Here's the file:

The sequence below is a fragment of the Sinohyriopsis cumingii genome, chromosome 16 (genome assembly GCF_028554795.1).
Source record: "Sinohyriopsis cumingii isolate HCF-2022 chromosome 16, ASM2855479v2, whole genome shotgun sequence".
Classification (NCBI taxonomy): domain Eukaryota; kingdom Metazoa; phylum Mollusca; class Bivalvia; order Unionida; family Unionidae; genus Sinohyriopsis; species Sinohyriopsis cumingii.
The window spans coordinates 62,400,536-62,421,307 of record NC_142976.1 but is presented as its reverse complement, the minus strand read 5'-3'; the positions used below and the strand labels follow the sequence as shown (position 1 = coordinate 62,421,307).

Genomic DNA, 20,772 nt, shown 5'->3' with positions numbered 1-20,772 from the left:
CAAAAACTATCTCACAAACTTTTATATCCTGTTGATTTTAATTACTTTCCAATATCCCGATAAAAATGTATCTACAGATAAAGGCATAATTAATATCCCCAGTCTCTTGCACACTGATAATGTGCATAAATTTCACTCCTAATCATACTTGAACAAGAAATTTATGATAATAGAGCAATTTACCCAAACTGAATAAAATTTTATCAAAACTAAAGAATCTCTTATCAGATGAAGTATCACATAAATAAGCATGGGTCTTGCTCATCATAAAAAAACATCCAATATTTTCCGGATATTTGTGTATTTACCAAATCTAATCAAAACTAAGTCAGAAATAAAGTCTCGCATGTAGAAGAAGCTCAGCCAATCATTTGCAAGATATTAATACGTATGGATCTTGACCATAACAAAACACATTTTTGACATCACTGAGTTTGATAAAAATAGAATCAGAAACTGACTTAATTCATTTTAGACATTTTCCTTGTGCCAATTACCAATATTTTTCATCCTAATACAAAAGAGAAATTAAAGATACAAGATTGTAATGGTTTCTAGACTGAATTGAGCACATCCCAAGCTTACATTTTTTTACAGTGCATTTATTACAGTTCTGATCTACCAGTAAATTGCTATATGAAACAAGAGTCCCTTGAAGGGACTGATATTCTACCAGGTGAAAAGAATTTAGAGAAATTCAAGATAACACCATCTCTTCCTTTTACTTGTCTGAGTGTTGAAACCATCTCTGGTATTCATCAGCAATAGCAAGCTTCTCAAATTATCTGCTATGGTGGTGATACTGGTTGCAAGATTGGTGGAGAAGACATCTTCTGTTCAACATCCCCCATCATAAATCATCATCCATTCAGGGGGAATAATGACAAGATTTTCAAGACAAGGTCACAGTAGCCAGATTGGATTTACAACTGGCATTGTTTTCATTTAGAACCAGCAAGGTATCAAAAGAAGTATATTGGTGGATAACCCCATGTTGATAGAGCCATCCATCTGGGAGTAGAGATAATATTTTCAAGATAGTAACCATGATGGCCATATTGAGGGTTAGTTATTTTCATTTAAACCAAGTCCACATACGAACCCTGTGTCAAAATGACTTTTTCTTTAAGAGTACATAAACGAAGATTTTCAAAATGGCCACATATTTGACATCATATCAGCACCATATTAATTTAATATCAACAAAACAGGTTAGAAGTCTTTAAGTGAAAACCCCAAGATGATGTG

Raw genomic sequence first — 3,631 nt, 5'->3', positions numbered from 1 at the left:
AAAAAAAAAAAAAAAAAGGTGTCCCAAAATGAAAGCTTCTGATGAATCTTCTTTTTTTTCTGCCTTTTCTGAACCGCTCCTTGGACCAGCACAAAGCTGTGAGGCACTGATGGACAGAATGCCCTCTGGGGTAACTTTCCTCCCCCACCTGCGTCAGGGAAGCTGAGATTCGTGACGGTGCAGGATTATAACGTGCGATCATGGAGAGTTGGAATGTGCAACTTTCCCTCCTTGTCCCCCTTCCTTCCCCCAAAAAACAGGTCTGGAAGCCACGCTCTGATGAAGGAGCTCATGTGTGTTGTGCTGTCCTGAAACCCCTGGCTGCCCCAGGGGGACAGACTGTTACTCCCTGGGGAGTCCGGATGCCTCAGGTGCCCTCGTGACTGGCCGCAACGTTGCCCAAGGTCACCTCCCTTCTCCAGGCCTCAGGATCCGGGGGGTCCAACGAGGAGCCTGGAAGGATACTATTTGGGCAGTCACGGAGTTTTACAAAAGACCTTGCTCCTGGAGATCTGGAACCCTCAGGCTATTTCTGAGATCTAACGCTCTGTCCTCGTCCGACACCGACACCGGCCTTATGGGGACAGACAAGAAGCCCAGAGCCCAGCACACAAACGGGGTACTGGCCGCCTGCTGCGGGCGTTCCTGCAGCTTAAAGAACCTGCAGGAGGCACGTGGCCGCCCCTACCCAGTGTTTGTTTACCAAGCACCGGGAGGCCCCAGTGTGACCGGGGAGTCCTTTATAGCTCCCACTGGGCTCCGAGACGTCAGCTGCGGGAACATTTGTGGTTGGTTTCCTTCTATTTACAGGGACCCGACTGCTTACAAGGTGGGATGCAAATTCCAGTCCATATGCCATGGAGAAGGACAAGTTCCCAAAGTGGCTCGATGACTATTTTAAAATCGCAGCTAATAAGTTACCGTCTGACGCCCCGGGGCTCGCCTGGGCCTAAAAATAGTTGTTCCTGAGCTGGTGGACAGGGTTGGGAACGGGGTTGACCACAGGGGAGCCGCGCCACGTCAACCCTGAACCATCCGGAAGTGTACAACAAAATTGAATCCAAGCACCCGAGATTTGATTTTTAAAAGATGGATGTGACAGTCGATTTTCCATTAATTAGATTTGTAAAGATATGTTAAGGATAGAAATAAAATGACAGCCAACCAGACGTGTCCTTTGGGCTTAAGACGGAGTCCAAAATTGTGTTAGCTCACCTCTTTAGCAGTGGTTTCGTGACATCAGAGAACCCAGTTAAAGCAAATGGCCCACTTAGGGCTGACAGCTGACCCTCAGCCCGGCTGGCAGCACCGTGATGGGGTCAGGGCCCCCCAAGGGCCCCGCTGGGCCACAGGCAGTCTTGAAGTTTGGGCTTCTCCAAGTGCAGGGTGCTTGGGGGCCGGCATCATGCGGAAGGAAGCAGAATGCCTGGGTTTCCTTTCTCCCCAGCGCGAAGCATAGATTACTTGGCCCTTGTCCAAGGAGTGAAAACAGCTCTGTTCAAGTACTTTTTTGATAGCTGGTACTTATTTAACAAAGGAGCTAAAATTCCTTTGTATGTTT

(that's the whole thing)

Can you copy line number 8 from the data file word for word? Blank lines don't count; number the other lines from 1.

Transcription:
AAAAAAAAAAAAAAAAAGGTGTCCCAAAATGAAAGCTTCTGATGAATCTTCTTTTTTTTCTGCCTTTTCTGAACCGCTCCTTGGACCAGCACAAAGCTGTGAGGCACTGATGGACAGAATGCCCTCTGGGGTAACTTTCCTCCCCCACCTGCGTCAGGGAAGCTGAGATTCGTGACGGTGCAGGATTATAACGTGCGATCATGGAGAGTTGGAATGTGCAACTTTCCCTCCTTGTCCCCCTTCCTTCCCCCAAAAAACAGGTCTGGAAGCCACGCTCTGATGAAGGAGCTCATGTGTGTTGTGCTGTCCTGAAACCCCTGGCTGCCCCAGGGGGACAGACTGTTACTCCCTGGGGAGTCCGGATGCCTCAGGTGCCCTCGTGACTGGCCGCAACGTTGCCCAAGGTCACCTCCCTTCTCCAGGCCTCAGGATCCGGGGGGTCCAACGAGGAGCCTGGAAGGATACTATTTGGGCAGTCACGGAGTTTTACAAAAGACCTTGCTCCTGGAGATCTGGAACCCTCAGGCTATTTCTGAGATCTAACGCTCTGTCCTCGTCCGACACCGACACCGGCCTTATGGGGACAGACAAGAAGCCCAGAGCCCAGCACACAAACGGGGTACTGGCCGCCTGCTGCGGGCGTTCCTGCAGCTTAAAGAACCTGCAGGAGGCACGTGGCCGCCCCTACCCAGTGTTTGTTTACCAAGCACCGGGAGGCCCCAGTGTGACCGGGGAGTCCTTTATAGCTCCCACTGGGCTCCGAGACGTCAGCTGCGGGAACATTTGTGGTTGGTTTCCTTCTATTTACAGGGACCCGACTGCTTACAAGGTGGGATGCAAATTCCAGTCCATATGCCATGGAGAAGGACAAGTTCCCAAAGTGGCTCGATGACTATTTTAAAATCGCAGCTAATAAGTTACCGTCTGACGCCCCGGGGCTCGCCTGGGCCTAAAAATAGTTGTTCCTGAGCTGGTGGACAGGGTTGGGAACGGGGTTGACCACAGGGGAGCCGCGCCACGTCAACCCTGAACCATCCGGAAGTGTACAACAAAATTGAATCCAAGCACCCGAGATTTGATTTTTAAAAGATGGATGTGACAGTCGATTTTCCATTAATTAGATTTGTAAAGATATGTTAAGGATAGAAATAAAATGACAGCCAACCAGACGTGTCCTTTGGGCTTAAGACGGAGTCCAAAATTGTGTTAGCTCACCTCTTTAGCAGTGGTTTCGTGACATCAGAGAACCCAGTTAAAGCAAATGGCCCACTTAGGGCTGACAGCTGACCCTCAGCCCGGCTGGCAGCACCGTGATGGGGTCAGGGCCCCCCAAGGGCCCCGCTGGGCCACAGGCAGTCTTGAAGTTTGGGCTTCTCCAAGTGCAGGGTGCTTGGGGGCCGGCATCATGCGGAAGGAAGCAGAATGCCTGGGTTTCCTTTCTCCCCAGCGCGAAGCATAGATTACTTGGCCCTTGTCCAAGGAGTGAAAACAGCTCTGTTCAAGTACTTTTTTGATAGCTGGTACTTATTTAACAAAGGAGCTAAAATTCCTTTGTATGTTT